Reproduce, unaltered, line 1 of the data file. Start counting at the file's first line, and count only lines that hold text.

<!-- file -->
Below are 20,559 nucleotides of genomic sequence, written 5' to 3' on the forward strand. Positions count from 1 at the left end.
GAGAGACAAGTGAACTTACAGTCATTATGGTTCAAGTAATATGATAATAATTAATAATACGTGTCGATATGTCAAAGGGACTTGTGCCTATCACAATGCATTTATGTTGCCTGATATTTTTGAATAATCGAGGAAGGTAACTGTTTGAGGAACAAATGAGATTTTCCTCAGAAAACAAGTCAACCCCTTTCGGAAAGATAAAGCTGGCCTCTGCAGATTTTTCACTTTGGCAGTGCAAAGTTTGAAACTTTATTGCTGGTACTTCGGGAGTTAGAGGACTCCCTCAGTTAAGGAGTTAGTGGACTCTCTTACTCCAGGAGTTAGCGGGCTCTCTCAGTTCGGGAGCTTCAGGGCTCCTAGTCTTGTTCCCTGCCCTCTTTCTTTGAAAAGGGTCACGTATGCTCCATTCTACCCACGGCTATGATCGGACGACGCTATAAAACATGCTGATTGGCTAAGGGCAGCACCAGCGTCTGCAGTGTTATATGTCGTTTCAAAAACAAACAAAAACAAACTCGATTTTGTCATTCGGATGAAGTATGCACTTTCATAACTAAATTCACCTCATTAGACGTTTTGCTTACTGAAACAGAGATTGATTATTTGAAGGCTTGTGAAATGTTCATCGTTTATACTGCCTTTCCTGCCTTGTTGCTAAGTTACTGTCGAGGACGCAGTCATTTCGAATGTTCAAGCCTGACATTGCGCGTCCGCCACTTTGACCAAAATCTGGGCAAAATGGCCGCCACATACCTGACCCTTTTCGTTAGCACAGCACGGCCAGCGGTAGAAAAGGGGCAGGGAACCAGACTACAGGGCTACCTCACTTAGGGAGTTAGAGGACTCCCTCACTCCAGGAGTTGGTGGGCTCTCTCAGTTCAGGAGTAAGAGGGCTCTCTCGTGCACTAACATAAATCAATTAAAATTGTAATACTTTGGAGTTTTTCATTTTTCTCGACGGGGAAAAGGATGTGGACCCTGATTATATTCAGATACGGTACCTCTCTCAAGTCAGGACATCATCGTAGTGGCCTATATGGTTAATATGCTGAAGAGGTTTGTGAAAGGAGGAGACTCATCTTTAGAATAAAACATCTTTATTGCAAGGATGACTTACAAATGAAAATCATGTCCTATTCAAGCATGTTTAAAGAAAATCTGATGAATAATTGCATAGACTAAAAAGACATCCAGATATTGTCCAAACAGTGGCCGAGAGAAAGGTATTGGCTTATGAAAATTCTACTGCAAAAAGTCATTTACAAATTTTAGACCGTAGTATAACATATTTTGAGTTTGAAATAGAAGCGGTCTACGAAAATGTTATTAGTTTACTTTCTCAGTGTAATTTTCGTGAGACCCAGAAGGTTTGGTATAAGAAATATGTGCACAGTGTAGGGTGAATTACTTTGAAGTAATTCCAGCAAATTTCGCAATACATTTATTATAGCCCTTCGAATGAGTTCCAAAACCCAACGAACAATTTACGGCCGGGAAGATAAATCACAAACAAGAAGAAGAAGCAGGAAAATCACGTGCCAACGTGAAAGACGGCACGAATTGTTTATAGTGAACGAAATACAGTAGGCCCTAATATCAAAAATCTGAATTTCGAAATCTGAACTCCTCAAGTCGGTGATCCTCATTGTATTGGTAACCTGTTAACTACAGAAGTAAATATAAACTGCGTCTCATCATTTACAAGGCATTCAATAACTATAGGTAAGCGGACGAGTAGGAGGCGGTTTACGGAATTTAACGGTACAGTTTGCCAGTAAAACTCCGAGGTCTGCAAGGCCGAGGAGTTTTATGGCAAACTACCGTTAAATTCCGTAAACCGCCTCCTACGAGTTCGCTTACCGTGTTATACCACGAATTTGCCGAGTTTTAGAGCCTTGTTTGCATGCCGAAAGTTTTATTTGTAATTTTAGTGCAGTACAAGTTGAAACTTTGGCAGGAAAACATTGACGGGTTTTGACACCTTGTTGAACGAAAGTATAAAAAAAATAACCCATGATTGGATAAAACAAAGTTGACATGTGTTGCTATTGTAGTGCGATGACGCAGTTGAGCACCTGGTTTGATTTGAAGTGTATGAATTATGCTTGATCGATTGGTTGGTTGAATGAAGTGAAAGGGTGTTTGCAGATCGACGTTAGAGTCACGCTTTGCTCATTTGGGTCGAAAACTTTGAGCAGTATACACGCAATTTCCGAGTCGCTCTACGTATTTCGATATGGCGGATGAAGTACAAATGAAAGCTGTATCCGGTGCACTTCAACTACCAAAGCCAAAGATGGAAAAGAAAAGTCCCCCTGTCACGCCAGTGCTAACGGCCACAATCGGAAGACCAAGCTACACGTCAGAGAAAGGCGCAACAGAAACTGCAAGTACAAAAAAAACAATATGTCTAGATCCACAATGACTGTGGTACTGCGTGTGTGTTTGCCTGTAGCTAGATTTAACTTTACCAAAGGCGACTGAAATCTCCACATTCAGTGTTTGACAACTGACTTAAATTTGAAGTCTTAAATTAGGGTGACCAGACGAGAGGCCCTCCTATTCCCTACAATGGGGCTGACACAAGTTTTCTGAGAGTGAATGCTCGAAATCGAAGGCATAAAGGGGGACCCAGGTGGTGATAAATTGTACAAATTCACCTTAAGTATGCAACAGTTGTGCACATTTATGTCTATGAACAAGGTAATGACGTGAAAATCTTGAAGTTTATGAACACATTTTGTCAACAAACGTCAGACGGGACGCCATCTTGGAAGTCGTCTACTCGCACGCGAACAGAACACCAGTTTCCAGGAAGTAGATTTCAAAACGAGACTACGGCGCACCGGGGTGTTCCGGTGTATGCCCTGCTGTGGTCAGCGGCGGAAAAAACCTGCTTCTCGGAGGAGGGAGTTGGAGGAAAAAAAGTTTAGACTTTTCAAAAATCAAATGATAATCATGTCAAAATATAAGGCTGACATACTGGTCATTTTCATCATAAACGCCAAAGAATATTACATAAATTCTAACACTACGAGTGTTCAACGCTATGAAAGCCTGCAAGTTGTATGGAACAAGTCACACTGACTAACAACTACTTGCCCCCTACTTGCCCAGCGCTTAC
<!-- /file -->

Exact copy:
Below are 20,559 nucleotides of genomic sequence, written 5' to 3' on the forward strand. Positions count from 1 at the left end.